U.S. Census Shelves Planned Changes to Population Survey
(Bloomberg) -- The U.S. Census Bureau postponed planned changes to its population survey, which economists said would have jeopardized their ability to dig below the main employment data to track more detailed wage and job figures.
The Census Bureau had planned to publish fewer details from its Current Population Survey -- which polls households monthly to generate the Labor Department’s unemployment and labor-force participation rates -- to protect the confidentiality of respondents.
“Given the historical circumstances presented by the Covid-19 pandemic and its impact on the economy, combined with the urgent need for workforce data, the Census Bureau has decided to defer the introduction of updated confidentiality protections,” the agency said in a statement late Friday.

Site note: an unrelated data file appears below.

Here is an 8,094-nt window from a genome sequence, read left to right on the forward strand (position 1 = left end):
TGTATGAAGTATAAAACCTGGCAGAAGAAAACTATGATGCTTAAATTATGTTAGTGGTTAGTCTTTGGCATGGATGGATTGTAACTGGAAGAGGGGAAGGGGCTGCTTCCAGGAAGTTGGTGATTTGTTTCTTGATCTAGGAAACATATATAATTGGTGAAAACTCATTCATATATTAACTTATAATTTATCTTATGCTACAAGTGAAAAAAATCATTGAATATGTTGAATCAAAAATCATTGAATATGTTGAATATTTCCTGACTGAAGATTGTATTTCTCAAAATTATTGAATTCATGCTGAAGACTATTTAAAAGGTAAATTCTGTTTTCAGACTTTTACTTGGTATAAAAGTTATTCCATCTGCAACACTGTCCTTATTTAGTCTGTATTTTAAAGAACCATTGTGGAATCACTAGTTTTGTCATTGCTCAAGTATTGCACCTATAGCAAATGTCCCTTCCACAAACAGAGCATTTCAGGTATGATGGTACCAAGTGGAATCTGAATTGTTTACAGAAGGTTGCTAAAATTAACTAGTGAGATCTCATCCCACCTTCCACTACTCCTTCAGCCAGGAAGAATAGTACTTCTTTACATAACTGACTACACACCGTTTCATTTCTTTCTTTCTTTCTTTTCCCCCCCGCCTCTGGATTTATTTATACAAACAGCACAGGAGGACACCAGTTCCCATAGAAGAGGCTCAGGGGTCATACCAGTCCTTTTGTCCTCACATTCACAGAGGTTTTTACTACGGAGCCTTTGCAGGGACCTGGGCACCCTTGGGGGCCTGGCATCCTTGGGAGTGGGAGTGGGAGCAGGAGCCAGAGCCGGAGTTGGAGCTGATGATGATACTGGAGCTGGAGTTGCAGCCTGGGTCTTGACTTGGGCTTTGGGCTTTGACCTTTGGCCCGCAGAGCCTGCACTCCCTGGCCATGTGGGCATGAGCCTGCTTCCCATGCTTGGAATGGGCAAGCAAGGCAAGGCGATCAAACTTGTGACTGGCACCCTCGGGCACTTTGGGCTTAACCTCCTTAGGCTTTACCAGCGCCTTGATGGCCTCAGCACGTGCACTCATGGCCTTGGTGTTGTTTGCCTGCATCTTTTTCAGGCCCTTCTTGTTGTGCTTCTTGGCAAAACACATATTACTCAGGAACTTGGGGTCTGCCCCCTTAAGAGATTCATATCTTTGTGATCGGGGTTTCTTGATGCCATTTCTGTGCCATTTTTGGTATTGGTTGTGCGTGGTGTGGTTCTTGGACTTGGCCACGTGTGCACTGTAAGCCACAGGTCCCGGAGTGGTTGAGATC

Economists had said the move would likely impede data analysis, including a wage growth tracker from the Atlanta Federal Reserve that is widely watched by Wall Street.
Tracking data in real time has become crucial in the pandemic era, when official indicators published monthly often fail to provide a full picture of fast-moving events. The economic hit from the recent wave of the highly contagious omicron variant was just the latest example.
The Atlanta Fed, which relies on the Current Population Survey for its wage tacker, said earlier Friday that the change would have hindered its ability to match data to the previous year and to track wages over time.
Fed Chair Jerome Powell has cited the Atlanta Fed wage tracker as an important way to gauge inflationary pressures. The tracker had shown how incomes for the bottom quartile had risen in recent quarters.
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